One thing we are always interested in regarding functional training is how it carries over into daily life, and other athletic events. A perfect example of this is running. Whenever a new client mentions that he or she runs I give them one piece of advice- “Don’t“.
Interval sprints and the like can be healthy, but the general public labors under the delusion that running is the king of exercises, and since we all know that more must be better, running for hours on end must be great for you, right? You are correct, if your destination is to get to your coffin as quickly as possible, or become a functional cripple by your forties.
If you engage in strength training and have proper running mechanics, you can avoid many of the negative effects associated with long slow distance running. However, most people do not have these things. Therefore they would be better off doing something with no impact on the joints, which combines resistance and cardio. I have just described a kettlebell swing.
To be an efficient runner three of the primary things I need are strong lung capacity, good cardio, and strong legs. Again, I get all of these from kettlebell swings. If you were to engage in a progressive program of kettlebell training (heavy on the swings and snatches) with minimal running performed primarily for specificity you would find that you are a stronger runner than if you had only run.
We know from weight training that the surest way to cease progress is to just keep lifting the weights and always trying to add more on. Yet this is how many (probably most) train for running. Come to think of it, this is how many people also train with weights.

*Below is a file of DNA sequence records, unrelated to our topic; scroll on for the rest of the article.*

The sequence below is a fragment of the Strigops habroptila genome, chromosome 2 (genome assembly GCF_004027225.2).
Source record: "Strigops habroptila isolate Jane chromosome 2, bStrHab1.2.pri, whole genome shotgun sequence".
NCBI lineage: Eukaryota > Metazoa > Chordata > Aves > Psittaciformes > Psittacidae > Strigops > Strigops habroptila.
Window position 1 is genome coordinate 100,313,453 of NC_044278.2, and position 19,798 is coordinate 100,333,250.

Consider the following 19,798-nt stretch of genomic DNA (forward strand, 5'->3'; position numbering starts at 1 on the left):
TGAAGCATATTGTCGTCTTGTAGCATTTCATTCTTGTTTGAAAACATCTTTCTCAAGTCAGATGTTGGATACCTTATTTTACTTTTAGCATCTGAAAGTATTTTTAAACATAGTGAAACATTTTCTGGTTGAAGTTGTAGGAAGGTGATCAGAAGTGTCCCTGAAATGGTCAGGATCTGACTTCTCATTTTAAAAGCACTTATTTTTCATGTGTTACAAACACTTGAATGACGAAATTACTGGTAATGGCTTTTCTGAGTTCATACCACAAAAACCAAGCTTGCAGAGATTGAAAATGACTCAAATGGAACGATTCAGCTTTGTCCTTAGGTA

While I was with the California National Guard I had to take part in two of the Army Physical Fitness Tests, each of which required a two-mile run. I ran both tests in about 12:30-13:00 minutes. Not super fast, but I’m a poor runner. I finished ahead of about ninety percent of the battalion, most of whom were a decade younger than myself. I had not run a single mile on my own in about six months. What I had been doing was a boatload of swings. That’s when I stopped running completely.
Something else important to consider is the postural element of running. These same elements apply to biking, to an even greater degree. The big rage in the gyms is the spin class. Now, these do work you hard I agree, but is it worth the negative effects? Next time the spin class ends at your local gym watch everyone who walks out. Most of them will have slumped posture, forward heads, posterior pelvic tilts. Your body will adopt the posture that it perceives to be the norm. If you’re hunched over your desk all day, hunched over the steering wheel in your car while commuting, hunched over a bike in a spin class, or hunched over as you run, why would your body suddenly adopt proper posture? It will adopt the posture that you are most consistently in.
Now we come back to the kettlebell swing. What is my most common admonishment to clients learning the swing?
“At the top of the swing you should be two straight lines. Straight up and down, and straight out to the bell.”
There is no room for slouching in the kettlebell swing. Doing this will only earn you bad form as well as back, shoulder, and elbow pain. Swings performed properly will continue to whack you back into shape, and along with properly performed Turkish Get Ups they will restore your shoulder and front panel flexibility.
I understand that I can’t stop you from running. Well I can, but I don’t have enough duct tape and rope for all of you. So what I instead encourage you to do is swing your kettlebells and minimize the running to what you need in order to remain efficient at it.